India’s government, which is planning to sell a stake in its state-run flag carrier, is considering options such as keeping out at least a part of its $8 billion of debt to help lure investors, the nation’s civil aviation minister said.
India’s government, which is planning to sell a stake in its state-run flag carrier, is considering options such as keeping out at least a part of its $8 billion of debt to help lure investors, the nation’s civil aviation minister said. Air India Ltd.’s assets such as real estate could also be spun off into a separate company, Ashok Gajapathi Raju said in an interview in New Delhi Friday. A call will be taken by a group of ministers headed by Finance Minister Arun Jaitley, and the government is open to all options, including allowing foreign investment in the carrier, he said. “Its books are bad, you can’t leave it like that,” Raju said in his office. “Suppose a portion of its debt is removed, non-aviation-related assets are removed and put into a shell company owned by the government, I think things will work.”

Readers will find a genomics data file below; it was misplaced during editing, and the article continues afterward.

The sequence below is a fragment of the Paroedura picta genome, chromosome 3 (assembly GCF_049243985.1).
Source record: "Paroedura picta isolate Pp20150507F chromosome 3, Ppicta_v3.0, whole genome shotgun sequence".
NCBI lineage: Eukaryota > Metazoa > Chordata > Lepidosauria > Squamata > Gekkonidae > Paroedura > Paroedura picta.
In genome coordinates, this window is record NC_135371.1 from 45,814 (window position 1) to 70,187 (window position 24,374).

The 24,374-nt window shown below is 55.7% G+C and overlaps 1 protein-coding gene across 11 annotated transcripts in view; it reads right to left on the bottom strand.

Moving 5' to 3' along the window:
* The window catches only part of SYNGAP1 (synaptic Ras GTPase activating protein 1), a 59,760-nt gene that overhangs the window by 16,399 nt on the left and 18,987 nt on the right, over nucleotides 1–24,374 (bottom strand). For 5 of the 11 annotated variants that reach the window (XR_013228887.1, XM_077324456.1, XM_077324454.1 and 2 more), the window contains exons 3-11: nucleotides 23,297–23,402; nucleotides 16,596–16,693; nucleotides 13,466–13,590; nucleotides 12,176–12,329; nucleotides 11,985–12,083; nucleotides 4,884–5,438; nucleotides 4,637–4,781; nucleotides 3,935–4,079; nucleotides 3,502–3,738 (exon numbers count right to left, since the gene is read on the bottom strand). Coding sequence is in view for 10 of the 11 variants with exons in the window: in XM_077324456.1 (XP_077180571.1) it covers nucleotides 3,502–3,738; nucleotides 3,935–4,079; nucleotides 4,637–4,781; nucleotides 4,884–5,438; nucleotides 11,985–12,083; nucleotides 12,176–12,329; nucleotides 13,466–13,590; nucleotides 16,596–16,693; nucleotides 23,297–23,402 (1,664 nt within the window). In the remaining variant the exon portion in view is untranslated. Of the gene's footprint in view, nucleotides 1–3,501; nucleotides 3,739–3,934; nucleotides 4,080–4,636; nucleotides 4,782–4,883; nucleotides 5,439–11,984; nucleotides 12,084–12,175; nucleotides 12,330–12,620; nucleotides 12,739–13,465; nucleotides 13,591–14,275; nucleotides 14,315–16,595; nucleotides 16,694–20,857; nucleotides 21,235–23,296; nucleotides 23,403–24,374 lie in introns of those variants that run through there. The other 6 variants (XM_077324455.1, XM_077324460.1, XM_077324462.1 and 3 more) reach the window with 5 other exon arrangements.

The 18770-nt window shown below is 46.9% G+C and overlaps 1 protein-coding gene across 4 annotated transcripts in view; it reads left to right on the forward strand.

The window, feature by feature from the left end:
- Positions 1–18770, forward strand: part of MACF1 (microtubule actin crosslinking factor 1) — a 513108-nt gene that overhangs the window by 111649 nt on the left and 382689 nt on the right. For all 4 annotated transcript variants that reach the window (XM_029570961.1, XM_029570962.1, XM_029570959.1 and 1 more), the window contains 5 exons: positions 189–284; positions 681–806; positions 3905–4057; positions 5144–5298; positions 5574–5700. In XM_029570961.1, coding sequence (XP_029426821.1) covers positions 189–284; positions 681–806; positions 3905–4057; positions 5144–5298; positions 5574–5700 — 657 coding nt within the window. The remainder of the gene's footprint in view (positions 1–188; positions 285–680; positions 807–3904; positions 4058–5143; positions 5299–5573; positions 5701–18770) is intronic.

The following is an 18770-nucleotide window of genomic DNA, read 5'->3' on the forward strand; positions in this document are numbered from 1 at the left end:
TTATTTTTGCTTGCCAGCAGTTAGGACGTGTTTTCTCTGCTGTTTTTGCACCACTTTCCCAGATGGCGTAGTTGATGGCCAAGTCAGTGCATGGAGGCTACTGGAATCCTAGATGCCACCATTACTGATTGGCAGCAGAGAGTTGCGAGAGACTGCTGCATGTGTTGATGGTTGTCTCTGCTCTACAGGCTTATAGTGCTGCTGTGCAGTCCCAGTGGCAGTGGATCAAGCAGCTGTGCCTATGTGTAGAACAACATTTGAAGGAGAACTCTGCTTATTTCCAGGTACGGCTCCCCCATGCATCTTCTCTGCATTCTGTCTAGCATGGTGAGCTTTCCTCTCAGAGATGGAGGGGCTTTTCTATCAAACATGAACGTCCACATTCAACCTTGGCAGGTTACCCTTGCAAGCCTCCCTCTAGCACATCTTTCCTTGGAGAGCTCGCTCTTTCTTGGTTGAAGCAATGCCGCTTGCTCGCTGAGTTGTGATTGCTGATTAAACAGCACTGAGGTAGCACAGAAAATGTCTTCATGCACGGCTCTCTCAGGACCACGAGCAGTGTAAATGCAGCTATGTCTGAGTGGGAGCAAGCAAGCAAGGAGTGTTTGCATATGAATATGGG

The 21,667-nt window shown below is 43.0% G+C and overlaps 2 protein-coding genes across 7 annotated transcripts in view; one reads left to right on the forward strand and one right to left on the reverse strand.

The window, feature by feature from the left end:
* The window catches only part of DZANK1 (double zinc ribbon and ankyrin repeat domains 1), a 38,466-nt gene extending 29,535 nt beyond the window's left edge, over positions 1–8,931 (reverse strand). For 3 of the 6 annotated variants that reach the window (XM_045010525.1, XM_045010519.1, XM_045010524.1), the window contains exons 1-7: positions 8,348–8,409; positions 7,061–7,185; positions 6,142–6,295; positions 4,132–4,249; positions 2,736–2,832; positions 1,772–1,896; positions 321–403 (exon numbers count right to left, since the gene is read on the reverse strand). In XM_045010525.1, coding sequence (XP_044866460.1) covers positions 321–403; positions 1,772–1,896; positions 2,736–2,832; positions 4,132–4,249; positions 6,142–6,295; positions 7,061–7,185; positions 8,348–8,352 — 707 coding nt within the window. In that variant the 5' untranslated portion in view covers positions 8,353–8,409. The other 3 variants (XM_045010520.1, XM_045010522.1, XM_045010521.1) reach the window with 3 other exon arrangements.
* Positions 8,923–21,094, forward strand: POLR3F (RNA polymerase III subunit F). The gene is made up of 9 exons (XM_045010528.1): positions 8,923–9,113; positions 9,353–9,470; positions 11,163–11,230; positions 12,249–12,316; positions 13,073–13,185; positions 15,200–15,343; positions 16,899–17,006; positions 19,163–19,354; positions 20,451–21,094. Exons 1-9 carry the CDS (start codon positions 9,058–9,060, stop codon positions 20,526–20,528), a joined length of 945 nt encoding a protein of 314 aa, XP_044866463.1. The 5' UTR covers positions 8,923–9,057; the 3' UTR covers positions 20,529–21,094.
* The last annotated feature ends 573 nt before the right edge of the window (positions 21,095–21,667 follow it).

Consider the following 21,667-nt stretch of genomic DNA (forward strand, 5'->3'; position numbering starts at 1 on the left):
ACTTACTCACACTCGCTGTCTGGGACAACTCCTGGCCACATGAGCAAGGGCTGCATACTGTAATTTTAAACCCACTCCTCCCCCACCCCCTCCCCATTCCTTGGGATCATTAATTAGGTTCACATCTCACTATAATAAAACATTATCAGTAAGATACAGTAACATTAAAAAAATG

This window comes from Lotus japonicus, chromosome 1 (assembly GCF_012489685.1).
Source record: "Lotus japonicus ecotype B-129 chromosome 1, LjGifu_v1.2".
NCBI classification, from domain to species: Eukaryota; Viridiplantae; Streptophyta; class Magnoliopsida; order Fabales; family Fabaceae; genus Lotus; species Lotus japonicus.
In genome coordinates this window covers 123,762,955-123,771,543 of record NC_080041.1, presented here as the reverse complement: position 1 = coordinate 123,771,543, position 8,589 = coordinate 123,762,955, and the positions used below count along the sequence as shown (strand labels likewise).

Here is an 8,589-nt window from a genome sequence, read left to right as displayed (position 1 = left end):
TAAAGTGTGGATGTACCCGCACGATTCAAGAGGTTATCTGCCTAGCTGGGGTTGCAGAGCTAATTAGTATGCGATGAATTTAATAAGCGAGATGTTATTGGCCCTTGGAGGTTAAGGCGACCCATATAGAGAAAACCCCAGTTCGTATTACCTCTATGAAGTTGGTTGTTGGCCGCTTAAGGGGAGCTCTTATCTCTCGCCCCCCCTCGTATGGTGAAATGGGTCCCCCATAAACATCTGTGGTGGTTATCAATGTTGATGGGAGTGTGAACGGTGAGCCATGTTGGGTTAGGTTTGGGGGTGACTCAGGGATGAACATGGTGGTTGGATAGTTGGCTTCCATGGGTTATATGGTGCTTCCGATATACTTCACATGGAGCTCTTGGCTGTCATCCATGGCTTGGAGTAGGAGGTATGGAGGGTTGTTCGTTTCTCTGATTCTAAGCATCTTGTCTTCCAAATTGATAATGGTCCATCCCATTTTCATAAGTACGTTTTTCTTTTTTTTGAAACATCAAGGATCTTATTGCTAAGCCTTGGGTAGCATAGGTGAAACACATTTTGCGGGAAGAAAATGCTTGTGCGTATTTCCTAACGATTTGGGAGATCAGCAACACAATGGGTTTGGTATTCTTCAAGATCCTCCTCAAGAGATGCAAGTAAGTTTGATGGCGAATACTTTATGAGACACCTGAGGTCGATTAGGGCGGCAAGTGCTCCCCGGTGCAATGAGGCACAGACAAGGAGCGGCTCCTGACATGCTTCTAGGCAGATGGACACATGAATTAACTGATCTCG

A successful sale of Air India is key for Indian Prime Minister Narendra Modi, who has promised reforms and vowed to improve government finances. But Air India’s balance sheet that includes real estate from Tokyo to London, two hotels, five subsidiary companies and a joint venture, makes a possible sale complicated.
While a sale makes economic sense for the government, it may still face resistance from political parties. At least one attempt almost two decades ago to sell the airline failed. Other options include handing over management of Air India-owned hotels to provincial governments or to the tourism board, Raju said. A decision on Air India’s future is needed soon, because to remain a “vibrant” and competitive airline, it needs to take some calls on its business plan, which is limited by its weak finances, Raju said. Potential buyers also need to know what’s on the table before giving it “serious consideration,” he said. IndiGo, India’s biggest commercial airline, said in June it was willing to buy Air India’s international operations, or even the entire airline business, while travel and aviation firm Bird Group has shown interest in bidding for the carrier’s ground handling business. “If Air India ceases activities, no one gains,” Raju said, “If debt has to go with it, no one will be interested.”